He served in the Navy from 1944-46. Mr. Warner attended Washington and Lee University, where he befriended Linwood Holton, who would become Virginia’s first Republican governor of the 20th century and a rival to Mr. Warner for the 1978 GOP U.S. Senate nomination. They would remain friends for 75 years. Mr. Warner graduated from W&L in 1949 and enrolled in the University of Virginia’s law school. Mr. Warner then joined the U.S. Marines and served in Korea. Following his release from active duty he graduated with a UVA law degree in 1953.
Mr. Warner clerked for E. Barret Prettyman, chief judge of the U.S. Court of Appeals for the District of Columbia circuit and was an assistant U.S. attorney before going to work for what was then the Washington law firm of Hogan & Hartson.
Marrying a Mellon
Long before he became Taylor’s sixth husband, Mr. Warner was used to jokes about his ties to a prominent and wealthy spouse. In 1957 he had married heiress Catherine Mellon, daughter of multimillionaire and philanthropist Paul Mellon.
The law firm where Mr. Warner was to become a partner had long ties with the Mellon family. Frank J. Hogan had represented Catherine Mellon’s grandfather Andrew W. Mellon — banker, steel magnate, U.S. Treasury secretary and ambassador to England — in a tax dispute with President Franklin Roosevelt’s administration. Andrew Mellon was a founding benefactor of the National Gallery of Art.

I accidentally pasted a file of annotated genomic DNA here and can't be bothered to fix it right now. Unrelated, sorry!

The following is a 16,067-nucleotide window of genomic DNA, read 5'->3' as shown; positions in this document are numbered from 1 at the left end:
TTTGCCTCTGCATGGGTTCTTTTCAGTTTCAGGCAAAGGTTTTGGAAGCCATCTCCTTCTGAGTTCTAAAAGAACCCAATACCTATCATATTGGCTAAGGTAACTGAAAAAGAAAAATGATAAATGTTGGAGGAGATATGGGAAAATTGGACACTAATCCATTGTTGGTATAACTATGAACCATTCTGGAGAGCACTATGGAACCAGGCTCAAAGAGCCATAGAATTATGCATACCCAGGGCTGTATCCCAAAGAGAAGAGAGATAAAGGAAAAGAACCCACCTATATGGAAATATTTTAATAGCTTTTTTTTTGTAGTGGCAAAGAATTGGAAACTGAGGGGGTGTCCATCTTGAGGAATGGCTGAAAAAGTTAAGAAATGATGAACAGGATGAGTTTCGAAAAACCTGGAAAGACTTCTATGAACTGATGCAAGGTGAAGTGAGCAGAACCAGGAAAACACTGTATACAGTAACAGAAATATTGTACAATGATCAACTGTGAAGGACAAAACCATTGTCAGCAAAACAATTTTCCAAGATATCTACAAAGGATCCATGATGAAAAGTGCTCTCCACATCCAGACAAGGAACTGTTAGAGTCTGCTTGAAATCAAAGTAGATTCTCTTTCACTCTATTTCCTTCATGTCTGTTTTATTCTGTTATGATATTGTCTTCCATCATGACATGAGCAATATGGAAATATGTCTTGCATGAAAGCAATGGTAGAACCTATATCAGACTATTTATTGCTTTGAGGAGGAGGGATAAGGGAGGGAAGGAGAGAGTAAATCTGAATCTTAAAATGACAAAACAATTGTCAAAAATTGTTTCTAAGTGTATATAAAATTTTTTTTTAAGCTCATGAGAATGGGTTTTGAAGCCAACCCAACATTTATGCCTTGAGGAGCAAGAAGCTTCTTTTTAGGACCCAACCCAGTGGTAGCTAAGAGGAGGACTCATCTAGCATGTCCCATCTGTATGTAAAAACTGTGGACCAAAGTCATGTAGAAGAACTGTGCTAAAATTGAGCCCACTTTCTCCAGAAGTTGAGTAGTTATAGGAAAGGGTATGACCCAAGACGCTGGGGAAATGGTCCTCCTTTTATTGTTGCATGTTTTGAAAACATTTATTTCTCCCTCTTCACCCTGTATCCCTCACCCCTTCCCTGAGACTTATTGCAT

In 1960 Mr. Warner worked as an advance man for Vice President Richard Nixon, in the White House and then on Nixon’s traveling staff during the 1960 presidential campaign, which Nixon lost to Sen. John F. Kennedy, D-Mass. Mr. Warner, who had attended law school at UVA with Robert Kennedy, later became good friends with Sen. Edward M. Kennedy, D-Mass., his longtime colleague on the Armed Services Committee.
Mr. Warner first appears in the pages of the Richmond Times-Dispatch in early 1967. That March, according to The Associated Press, Mr. Warner attended a “secret meeting of top Republicans” in Washington to hear Michigan Gov. George Romney, who was preparing a bid for the 1968 Republican presidential nomination, which ultimately went to Nixon.